A 10-year-old Michael Phelps had the tools to become the greatest swimmer of all time but wouldn’t have won Olympic gold.
There has been an idea kicked around for years among trainers, owners, agents and anyone involved in seeing horses maximise their potential, that there should be a limit on the handicapper’s discretion and a mandatory cap on rehandicaps. Household King is bringing that closer to reality.
Handicappers are connected to some other negatives happening in the sport too, whether first hand or by a degree or two of separation.
Handicappers determine the Longines World’s Best Racehorse Rankings, which lead to the Longines list of the world’s top 100 races and those, in turn, are used to generate Longines World’s Best Jockey – all with the best of intentions, but those lists are all pushing the manipulation of major races.
Our view on the world-leading horse classifications has never been that kind, although it does seem to have revamped this year to clear one of our dislikes, the partitioning of different parts of the year and dropping horses in and out of the lists as the peak racing times ebb and flow around the globe.
A high rating horse stays in the list now months after his peak – i.e. Arrogate – rather than going missing. There are still better ways to do this, but it is an improvement from the previous hide ‘n’ seek game.
The world’s top races list is the one that is quietly eating away at the integrity of race composition, primarily in a jurisdiction like Australia, where there are great Group One handicap races.
Races make the list based on the international ratings of the first four across the line averaged across several runnings, so there is a wish – some might call it an incentive – to have the top-rated horses available filling those places.
Having a high rating race on the world list is not just about prestige itself – we feel sure it would play into sponsorships, perhaps broadcasting negotiations.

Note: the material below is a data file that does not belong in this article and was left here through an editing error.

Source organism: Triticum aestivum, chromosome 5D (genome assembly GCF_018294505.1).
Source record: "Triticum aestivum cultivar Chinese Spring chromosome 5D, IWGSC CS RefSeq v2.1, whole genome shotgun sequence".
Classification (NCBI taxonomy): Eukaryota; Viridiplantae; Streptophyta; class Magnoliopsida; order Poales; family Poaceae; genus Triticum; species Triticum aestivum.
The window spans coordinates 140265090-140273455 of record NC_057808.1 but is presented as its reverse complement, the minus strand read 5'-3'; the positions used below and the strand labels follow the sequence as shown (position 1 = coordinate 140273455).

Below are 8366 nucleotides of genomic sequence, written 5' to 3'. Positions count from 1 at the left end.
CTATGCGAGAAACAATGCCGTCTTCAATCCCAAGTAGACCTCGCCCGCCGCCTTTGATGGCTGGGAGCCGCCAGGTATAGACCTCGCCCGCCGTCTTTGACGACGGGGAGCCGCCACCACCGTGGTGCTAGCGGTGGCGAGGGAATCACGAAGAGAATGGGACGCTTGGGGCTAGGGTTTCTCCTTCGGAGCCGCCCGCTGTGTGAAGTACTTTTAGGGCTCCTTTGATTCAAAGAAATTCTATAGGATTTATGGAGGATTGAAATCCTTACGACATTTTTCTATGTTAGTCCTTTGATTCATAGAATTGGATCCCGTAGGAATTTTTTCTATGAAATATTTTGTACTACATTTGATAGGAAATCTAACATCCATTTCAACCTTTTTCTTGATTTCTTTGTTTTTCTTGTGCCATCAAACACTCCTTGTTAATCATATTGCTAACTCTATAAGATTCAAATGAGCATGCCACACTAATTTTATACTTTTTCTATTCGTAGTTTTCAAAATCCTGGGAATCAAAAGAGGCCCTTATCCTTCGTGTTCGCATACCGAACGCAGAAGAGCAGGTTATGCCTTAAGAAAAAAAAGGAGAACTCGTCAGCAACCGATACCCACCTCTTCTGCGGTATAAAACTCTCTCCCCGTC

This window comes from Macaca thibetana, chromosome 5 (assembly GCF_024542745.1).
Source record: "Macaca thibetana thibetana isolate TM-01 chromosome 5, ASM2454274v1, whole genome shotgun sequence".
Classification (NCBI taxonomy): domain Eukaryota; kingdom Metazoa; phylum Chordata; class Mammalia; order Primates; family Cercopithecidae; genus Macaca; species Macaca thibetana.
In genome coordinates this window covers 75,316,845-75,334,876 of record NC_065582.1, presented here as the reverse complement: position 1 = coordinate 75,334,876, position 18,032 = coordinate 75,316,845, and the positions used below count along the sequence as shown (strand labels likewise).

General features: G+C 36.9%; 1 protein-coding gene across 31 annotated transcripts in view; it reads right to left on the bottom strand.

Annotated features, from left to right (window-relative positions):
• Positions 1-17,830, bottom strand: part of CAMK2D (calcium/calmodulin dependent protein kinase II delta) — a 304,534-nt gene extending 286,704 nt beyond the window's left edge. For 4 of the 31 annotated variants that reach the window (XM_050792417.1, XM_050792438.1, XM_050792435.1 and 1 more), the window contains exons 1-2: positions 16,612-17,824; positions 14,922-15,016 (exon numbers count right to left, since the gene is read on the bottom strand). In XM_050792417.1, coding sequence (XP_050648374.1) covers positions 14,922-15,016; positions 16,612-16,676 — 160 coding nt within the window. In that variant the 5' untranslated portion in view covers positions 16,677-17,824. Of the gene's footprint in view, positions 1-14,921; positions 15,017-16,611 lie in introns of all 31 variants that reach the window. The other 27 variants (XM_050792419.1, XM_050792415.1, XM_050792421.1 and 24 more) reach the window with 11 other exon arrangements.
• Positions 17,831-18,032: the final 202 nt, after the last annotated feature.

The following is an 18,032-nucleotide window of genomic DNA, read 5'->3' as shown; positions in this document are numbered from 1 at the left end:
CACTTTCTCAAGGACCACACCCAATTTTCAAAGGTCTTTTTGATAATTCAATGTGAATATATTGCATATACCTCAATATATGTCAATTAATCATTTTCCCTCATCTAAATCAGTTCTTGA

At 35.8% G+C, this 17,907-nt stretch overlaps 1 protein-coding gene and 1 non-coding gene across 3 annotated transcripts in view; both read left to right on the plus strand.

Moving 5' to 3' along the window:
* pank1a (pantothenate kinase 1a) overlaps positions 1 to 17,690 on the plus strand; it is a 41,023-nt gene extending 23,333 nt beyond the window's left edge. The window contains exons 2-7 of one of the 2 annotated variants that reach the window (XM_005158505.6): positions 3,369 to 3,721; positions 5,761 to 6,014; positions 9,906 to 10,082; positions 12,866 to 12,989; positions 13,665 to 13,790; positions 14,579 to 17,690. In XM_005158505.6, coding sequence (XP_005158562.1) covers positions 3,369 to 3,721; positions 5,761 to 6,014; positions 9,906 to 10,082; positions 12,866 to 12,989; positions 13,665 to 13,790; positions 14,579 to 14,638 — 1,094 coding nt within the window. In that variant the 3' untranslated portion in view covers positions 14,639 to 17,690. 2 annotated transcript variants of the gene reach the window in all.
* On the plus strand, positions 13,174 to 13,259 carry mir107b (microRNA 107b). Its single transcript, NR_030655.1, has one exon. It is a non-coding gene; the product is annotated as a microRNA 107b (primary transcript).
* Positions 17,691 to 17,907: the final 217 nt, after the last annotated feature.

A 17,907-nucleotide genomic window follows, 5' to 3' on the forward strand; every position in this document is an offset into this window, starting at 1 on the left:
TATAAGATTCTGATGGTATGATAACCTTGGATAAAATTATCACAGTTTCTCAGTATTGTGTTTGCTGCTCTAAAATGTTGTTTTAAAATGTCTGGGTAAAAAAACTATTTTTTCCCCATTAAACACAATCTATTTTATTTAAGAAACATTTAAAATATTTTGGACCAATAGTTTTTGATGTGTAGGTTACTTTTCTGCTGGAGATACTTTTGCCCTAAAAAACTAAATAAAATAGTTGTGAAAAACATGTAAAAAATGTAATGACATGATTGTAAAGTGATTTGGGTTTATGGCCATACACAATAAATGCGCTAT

The problem is that “the best horse wins” notion runs contrary to the concept of handicapping, where the idea is that the so-called “best horse” (which has a better past record whether or not it is the best horse now) has no better chance of winning than the least-achieved horse.
So, recently, Victoria’s racing authorities have been in the process of sacrificing Melbourne’s great 150-year-old handicaps, the Caulfield and Melbourne Cups, on the altar of race rating, to accommodate the “best horses” at the expense of worthy rivals with lesser resumes.
They’ve been compressing weights to favour the topweights for years but now there will be no rehandicap for the Melbourne Cup if the Caulfield Cup winner’s handicap weight was already over a certain threshold.
We can only hope that something wins the Caulfield Cup by eight lengths with 56 kilograms and can’t be rehandicapped for the Melbourne Cup – just for the looks on a few faces. But then, they’d probably be high-fiving – job done.
Now, we are not saying there isn’t a keen sense at Sports Road of wanting as many Group Ones as possible in the world’s top 100 or 50 or whatever. There is. But Hong Kong’s Group Ones are all terms races, so there is a lesser impact, even if there have been occasions when the right, rising horse was passed over for international selection here due its rating.
Handicappers. Can’t live without them, but not allowed to hunt them with a helicopter and an Uzi.